One curious phenomenon is a startling incidence of shootings at Louisiana barbecues. Just this spring, a man fired shots in the air at a New Iberia barbecue, apparently to prevent a disturbance from escalating into something more serious. Fortunately no one was hit. However, last summer one man was murdered and two others were wounded by gunfire at a barbecue in Bastrop. Another shooting occurred last year in Shreveport when two neighbors got into a heated argument at a backyard barbecue on a quiet residential street. One of them swung a golf club at the other man, who pulled a gun and shot him. News reports noted that while police investigated the shooting and the victim lay in critical condition in the hospital, a woman emerged from the house to tend the barbecue. Now, that’s devotion.

Shootings are an extreme form of the passions that barbecue engenders among its partisans but pit masters do develop strong and inflexible opinions about their craft. Barbecue contests and cookoffs even employ standardized rules and judging criteria – a practice that runs counter to the essence of the barbecue experience. After all, part of the appeal of barbecuing is being able to relax with a few cold beers and forget the rules and routine that govern our everyday lives. The irony is that those attracted to the freedom promised by the barbecue pit often develop their own prejudices about what constitutes perfection. As they become the masters of their own fire and smoke, they create a set of rules as limiting as the ones they’re trying to escape.

Personally, I’m a libertarian when it comes to barbecue. I like it all, (the only thing I really dislike is sweet barbecue sauce) and would be hard pressed to pick my favorite, though I lean toward Carolina-style pork shoulder with a vinegar and hot pepper based seasoning. But give me some ribs or brisket and I’m a happy man.

Since barbecue cookers vary so much in design, guidelines for barbecuing can only be very general.

With large cuts of meat, such as pork shoulders, briskets and rib racks, I’ve had the best luck using indirect heat. Build the fire in only half of the cooker and position a foil pan with a little water in it on the other side. When you have a good bed of coals, place the meat on the grill above the pan. This prevents flare-ups and insures that the meat will cook slowly. It’s a long process and requires regular checking to keep the heat even. Turn, rotate and baste the meat from time to time for even cooking.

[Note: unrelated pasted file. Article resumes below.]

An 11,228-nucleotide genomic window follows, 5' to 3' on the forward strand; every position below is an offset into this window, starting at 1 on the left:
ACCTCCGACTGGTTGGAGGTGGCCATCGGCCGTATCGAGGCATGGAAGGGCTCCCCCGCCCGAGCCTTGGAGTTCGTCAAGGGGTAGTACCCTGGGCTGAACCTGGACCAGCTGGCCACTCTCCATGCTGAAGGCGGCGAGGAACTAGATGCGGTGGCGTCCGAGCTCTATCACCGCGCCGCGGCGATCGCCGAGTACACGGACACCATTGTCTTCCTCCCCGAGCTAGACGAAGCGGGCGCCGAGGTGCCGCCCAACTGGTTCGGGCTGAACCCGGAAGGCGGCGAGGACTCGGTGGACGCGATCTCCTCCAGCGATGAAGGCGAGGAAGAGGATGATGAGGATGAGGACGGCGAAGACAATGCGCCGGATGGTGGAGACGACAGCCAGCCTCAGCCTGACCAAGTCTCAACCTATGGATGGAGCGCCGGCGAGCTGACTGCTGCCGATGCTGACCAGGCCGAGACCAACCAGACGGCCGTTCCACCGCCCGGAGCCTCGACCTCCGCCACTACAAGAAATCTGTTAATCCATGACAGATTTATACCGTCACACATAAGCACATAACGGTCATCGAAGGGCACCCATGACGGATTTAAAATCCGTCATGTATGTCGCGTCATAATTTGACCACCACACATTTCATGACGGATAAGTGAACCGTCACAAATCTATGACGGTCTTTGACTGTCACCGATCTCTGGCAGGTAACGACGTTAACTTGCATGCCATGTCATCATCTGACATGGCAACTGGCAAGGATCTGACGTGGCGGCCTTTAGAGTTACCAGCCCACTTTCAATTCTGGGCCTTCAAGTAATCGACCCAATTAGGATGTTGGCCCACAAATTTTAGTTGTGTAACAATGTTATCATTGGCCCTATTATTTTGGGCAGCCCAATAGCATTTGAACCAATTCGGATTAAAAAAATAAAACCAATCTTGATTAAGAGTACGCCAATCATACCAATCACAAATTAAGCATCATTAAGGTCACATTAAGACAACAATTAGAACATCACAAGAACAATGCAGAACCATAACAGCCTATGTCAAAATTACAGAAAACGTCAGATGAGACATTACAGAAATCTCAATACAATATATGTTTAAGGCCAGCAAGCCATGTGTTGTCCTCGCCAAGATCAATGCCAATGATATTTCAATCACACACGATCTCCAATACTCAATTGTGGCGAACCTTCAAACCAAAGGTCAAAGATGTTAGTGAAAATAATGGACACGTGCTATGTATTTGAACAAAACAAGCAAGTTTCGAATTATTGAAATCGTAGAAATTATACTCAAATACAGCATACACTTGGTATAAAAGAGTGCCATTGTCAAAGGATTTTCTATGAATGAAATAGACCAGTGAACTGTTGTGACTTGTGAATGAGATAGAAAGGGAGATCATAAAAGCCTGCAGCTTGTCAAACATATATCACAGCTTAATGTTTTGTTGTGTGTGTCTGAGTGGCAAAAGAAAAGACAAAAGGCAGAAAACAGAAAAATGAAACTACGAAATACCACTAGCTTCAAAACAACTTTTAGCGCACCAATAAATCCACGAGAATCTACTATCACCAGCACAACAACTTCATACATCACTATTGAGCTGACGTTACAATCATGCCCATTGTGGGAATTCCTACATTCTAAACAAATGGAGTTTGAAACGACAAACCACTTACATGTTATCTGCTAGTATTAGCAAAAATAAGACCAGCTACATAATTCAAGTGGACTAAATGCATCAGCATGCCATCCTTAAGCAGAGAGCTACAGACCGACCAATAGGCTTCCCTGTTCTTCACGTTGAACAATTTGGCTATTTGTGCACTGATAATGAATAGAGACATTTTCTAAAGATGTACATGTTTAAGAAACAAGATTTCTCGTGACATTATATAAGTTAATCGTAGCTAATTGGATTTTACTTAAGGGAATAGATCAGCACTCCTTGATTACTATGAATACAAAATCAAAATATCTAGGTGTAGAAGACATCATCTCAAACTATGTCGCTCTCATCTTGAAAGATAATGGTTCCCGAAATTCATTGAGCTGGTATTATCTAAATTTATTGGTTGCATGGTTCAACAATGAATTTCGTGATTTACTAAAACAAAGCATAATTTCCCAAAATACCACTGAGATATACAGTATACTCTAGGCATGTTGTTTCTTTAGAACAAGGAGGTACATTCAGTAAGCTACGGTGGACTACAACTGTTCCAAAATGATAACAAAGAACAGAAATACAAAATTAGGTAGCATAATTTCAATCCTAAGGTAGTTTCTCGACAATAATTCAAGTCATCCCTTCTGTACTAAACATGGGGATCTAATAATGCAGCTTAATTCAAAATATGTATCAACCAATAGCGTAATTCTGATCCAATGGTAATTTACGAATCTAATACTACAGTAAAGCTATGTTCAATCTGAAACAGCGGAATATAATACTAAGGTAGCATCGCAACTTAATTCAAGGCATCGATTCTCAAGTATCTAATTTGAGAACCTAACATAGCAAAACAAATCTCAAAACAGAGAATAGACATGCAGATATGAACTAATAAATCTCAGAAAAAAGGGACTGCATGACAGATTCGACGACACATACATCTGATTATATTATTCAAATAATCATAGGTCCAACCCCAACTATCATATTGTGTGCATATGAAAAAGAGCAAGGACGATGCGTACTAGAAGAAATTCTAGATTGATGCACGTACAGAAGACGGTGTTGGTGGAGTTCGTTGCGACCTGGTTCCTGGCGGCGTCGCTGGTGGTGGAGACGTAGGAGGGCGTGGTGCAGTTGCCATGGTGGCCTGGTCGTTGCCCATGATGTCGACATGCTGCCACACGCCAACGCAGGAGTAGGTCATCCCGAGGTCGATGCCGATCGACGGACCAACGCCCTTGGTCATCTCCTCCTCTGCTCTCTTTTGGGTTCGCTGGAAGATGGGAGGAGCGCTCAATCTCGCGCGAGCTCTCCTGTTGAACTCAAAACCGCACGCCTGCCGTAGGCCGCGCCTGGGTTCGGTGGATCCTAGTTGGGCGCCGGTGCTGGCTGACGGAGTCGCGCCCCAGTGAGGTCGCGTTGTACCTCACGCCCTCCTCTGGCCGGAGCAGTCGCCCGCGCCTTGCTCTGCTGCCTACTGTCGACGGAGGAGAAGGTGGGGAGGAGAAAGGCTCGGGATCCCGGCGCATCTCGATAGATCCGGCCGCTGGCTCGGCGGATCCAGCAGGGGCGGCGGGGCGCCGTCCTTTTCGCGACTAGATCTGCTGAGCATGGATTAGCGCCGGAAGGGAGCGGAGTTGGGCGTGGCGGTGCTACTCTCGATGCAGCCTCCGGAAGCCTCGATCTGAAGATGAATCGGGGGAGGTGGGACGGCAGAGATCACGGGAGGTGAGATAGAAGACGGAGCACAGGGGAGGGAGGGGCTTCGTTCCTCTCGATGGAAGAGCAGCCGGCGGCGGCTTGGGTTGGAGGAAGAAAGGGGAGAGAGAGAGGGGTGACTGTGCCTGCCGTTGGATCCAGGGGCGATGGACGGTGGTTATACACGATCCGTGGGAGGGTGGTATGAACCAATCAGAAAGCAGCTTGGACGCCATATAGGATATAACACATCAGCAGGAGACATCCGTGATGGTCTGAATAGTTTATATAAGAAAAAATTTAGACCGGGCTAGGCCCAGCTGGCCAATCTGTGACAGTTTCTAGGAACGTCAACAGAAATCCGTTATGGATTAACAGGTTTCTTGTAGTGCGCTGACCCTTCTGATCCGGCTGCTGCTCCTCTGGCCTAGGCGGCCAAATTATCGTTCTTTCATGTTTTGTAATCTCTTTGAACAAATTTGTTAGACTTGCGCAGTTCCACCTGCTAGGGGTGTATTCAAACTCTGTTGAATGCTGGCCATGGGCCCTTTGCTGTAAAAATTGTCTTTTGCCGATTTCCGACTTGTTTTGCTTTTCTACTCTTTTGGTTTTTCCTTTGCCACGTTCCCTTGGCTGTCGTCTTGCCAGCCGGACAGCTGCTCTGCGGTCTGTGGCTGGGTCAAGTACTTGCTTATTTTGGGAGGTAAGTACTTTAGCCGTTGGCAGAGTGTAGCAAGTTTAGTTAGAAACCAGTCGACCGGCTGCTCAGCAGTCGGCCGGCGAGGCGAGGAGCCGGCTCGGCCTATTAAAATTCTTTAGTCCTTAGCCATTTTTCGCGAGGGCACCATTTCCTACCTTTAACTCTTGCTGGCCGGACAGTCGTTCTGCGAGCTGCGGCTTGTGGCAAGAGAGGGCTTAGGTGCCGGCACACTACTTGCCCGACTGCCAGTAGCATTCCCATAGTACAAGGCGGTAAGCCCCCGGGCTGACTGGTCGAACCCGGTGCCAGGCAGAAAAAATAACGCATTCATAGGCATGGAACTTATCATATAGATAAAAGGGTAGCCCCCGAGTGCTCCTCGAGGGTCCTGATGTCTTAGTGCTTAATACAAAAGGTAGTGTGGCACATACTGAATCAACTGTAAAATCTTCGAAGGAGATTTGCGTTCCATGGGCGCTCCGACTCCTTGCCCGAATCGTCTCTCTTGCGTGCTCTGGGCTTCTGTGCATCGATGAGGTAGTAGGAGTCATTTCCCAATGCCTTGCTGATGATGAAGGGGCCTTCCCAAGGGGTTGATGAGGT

Smaller cuts of meat and poultry can be cooked directly over the coals but this requires closer attention to prevent flare-ups and burning. If you can adjust the grill, raise it well above the coals. Turn and baste the food frequently and keep a spray bottle of water by your side.

Treat the recipes that follow as mere guides that should be changed and amended at will. Think of them as you would open source software and personalize them until you make them entirely your own.

Dry Rub for Barbecue
2 tablespoons kosher salt
2 tablespoons smoked paprika
2 tablespoons oregano leaves
1 tablespoon ground cumin
1 tablespoon freshly ground black pepper
1 1/2 teaspoons cayenne

Combine all ingredients. Rub meat or poultry generously with mixture before barbecuing. Makes about 1/2 cup.

Basting Sauce for Barbecue
Also called “mopping” sauce, this is applied during cooking to moisten and season the meat or poultry. Fresh hot peppers can be used in place of the dried and fresh or dried herbs can be added, if desired. If you’re cooking a large cut of meat and use a pan to catch drippings from the barbecue, add some of the drippings to the sauce.

2 cups apple cider vinegar
2 cups water
1 tablespoon crushed red pepper
8 cloves garlic, crushed and peeled

Combine all ingredients in a non-reactive pan, bring to a boil, reduce heat and simmer for about 15 minutes. Makes 3 cups.

Barbecue Sauce
1 cup cane vinegar
1 (6 oz.) can tomato paste
1/4 cup water
1/4 cup olive oil
1/4 cup cane syrup
2 tablespoons Worcestershire sauce
1 tablespoon soy sauce
2 tablespoons smoked paprika
Cayenne to taste

Combine all ingredients in a non-reactive pan and simmer, stirring until smooth. Makes 2 cups.